First, let's talk IRA and 401(k) withdrawals. Unless you're saving in a Roth IRA or Roth 401(k), the money you take out of your savings will be taxed at your ordinary income rate. Furthermore, unless you have a Roth IRA, once you turn 72, you'll be forced to remove money from your savings in the form of required minimum distributions, so that will create an automatic tax bill for you unless you have a Roth 401(k).

Then there's Social Security. If those benefits are your only source of income during retirement, then you'll probably get to enjoy them tax-free. But if you have other income at your disposal, you'll probably pay taxes on those benefits, the amount of which will hinge on your provisional income.

Your provisional income is calculated by taking your total non-Social Security income and adding that to 50% of your annual benefit. If your total falls between $25,000 and $34,000 and you're single, you could face taxes on up to 50% of your benefits. If your total lands between $32,000 and $44,000 and you're married, the same applies. Meanwhile, if your provisional income exceeds $34,000 as a single tax filer or $44,000 as a married couple filing jointly, you could be taxed on up to 85% of your benefits.

And that's just federal taxes. There are also 13 states that tax Social Security, so depending on where you live as a senior, you may lose even more of that income.

Finally, if you're entitled to a pension from your former employer, you may find that those payments are taxable. Whether that happens depends on the specific type of pension you have and where you retire to.

The point, therefore, is to read up on taxes ahead of retirement so you're not completely caught off-guard. There may be steps you can take to shield some of your income from taxes as a senior, so going in prepared could spare you a world of financial stress.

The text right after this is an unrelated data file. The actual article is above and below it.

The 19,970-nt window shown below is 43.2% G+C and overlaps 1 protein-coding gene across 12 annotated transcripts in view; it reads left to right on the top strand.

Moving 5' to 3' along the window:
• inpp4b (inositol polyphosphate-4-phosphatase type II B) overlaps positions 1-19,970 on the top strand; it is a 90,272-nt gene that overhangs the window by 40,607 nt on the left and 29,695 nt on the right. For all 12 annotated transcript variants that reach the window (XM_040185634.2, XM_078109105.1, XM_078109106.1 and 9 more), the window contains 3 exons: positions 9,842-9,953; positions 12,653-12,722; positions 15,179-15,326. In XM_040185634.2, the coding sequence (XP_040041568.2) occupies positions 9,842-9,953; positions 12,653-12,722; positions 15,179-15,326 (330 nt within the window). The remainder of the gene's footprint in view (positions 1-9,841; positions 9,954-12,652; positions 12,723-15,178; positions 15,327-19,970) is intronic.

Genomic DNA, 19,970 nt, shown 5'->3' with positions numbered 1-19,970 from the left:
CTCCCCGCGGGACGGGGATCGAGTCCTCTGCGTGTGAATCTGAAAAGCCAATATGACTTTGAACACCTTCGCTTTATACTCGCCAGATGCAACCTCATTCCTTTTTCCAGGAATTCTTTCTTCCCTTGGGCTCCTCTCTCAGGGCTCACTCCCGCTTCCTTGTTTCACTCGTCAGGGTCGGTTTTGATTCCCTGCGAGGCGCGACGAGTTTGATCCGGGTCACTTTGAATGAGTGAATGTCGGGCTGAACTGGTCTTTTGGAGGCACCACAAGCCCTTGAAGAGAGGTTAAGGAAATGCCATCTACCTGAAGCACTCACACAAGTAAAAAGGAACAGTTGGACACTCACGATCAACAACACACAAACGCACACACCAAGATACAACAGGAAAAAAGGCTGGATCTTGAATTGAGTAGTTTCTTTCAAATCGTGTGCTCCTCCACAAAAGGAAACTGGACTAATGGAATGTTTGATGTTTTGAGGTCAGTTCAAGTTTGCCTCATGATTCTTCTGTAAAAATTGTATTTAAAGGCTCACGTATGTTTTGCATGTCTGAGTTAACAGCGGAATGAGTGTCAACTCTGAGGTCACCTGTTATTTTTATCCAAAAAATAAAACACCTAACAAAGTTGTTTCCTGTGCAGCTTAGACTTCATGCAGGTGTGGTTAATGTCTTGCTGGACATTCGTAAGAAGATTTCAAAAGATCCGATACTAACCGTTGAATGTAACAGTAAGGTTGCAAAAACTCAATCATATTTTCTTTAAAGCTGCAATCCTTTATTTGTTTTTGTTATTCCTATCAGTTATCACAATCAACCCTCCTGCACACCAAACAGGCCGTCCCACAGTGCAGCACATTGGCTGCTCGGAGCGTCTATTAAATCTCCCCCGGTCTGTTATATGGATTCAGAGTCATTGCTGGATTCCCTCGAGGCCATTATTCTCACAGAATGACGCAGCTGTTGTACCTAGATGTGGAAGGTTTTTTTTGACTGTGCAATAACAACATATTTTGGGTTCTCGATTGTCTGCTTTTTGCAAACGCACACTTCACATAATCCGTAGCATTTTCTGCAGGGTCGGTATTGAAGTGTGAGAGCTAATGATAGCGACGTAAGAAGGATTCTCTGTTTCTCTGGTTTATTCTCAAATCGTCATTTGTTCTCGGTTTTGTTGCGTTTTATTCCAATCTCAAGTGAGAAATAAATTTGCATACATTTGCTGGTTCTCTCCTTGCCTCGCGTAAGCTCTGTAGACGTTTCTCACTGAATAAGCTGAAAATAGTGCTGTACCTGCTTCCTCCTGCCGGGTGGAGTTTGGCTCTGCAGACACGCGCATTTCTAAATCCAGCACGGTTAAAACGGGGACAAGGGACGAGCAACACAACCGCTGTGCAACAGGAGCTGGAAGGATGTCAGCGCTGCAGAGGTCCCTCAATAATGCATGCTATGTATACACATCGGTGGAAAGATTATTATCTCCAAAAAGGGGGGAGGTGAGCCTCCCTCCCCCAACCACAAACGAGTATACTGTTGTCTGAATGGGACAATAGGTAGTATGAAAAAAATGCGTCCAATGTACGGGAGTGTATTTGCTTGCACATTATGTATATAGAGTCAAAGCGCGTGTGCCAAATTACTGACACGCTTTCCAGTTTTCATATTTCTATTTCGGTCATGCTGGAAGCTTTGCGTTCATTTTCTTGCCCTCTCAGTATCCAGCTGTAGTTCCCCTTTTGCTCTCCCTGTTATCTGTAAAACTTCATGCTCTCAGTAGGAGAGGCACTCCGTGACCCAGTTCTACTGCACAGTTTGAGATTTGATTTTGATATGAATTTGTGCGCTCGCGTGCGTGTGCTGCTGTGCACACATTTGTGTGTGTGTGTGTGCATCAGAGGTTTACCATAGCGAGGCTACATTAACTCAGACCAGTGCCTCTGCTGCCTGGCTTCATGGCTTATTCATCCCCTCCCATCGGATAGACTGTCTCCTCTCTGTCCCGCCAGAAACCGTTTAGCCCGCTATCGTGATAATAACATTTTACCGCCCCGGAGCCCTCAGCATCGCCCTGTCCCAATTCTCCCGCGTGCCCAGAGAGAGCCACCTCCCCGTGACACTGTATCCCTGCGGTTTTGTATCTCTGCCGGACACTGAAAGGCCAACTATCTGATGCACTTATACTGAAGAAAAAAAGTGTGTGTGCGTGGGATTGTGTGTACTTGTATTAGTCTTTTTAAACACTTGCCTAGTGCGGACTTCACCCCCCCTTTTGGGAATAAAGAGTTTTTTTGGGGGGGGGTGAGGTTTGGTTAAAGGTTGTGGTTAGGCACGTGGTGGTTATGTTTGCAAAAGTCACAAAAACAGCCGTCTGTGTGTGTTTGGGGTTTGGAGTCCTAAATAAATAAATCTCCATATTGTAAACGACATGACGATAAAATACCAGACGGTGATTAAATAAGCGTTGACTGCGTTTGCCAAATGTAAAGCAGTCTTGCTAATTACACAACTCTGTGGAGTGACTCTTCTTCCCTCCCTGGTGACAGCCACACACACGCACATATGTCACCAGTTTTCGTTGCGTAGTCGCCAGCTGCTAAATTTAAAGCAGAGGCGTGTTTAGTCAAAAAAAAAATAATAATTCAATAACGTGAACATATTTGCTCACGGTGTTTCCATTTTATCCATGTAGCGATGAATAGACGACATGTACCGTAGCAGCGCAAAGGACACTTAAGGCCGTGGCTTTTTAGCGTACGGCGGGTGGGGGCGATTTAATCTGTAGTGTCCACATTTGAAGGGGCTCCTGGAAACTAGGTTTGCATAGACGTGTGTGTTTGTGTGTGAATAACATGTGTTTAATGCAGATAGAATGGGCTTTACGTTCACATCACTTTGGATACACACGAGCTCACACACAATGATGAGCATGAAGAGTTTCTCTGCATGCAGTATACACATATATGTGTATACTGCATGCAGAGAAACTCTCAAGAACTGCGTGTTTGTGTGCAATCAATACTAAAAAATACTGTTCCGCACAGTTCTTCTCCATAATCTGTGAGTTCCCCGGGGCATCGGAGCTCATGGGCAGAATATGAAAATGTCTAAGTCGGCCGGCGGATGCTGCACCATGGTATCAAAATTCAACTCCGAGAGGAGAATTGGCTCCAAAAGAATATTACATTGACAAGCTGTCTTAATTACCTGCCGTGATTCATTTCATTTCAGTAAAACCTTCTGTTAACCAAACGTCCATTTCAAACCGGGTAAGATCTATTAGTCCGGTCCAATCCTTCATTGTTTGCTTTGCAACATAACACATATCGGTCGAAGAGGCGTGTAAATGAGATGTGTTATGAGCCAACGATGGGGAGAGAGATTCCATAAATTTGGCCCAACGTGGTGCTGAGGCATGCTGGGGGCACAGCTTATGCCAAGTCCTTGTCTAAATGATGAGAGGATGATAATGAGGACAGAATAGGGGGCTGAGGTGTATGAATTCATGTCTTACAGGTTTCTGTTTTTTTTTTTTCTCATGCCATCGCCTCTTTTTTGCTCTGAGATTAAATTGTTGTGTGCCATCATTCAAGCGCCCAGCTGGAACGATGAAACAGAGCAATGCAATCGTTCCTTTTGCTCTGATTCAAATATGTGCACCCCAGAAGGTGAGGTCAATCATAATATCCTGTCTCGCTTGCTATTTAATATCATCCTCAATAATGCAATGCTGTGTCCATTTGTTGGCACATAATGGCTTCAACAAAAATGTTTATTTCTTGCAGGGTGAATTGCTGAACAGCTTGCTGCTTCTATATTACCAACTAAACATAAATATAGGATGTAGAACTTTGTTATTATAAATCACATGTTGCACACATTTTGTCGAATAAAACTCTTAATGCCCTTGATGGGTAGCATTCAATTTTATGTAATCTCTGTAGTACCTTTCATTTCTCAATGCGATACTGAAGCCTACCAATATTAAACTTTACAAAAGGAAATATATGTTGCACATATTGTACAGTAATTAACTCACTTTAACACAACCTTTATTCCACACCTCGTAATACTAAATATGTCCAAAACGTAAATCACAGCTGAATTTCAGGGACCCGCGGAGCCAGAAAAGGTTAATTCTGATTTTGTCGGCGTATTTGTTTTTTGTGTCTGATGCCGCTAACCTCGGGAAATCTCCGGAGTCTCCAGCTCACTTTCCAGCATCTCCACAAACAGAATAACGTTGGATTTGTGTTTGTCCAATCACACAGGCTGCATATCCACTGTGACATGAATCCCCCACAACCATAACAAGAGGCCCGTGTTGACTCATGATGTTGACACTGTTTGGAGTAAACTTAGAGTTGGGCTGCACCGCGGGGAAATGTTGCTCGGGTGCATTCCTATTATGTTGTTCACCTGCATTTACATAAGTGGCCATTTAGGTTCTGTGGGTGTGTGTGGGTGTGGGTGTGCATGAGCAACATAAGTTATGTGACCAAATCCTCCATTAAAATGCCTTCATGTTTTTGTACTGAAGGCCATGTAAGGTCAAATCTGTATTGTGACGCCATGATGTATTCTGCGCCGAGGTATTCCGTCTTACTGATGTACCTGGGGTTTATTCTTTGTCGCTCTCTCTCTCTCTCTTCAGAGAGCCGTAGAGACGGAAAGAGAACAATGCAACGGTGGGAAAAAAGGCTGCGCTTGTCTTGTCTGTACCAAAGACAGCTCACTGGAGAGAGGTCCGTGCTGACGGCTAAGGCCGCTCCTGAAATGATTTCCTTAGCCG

Your healthcare is probably going to be more expensive than you're anticipating

Christy Bieber: It's a sad fact of life that people tend to require more healthcare services as they age. Unfortunately, many retirees are shocked at just how expensive all of this medical care can be. That's especially true for those who were counting on Medicare to provide comprehensive coverage.

The reality is, if you've retired before 65, you aren't going to be eligible for Medicare yet. You'll either need to keep coverage through your current employer under COBRA or buy a policy on the individual market. Neither option is cheap. 

And your costs don't end once Medicare kicks in. In fact, Medicare has a number of exclusions, including hearing aids and dental care. You'll also have premiums and coinsurance costs to pay. And while you can sign up for Medigap or Medicare Advantage to get more comprehensive coverage, these programs come with additional monthly charges.  

The result is that retirees can spend hundreds of thousands of dollars on medical care over the course of retirement. And that's not even including long-term care, if it becomes necessary. Preparing for these expenses is essential. This means shopping for the right insurance coverage, saving up a dedicated fund for healthcare, and perhaps spending less on the fun stuff early in retirement in case you get sick later.

This may come as a shock if you expected Medicare to cover everything you need. But it's better to plan and prepare sooner rather than later, as you don't want to be caught in a situation where you need medical services you can't afford. 

By maintaining a safe withdrawal rate and planning for the impact of taxes and healthcare spending, you can ensure your retirement will be as financially secure as possible. That will make your later years a lot less stressful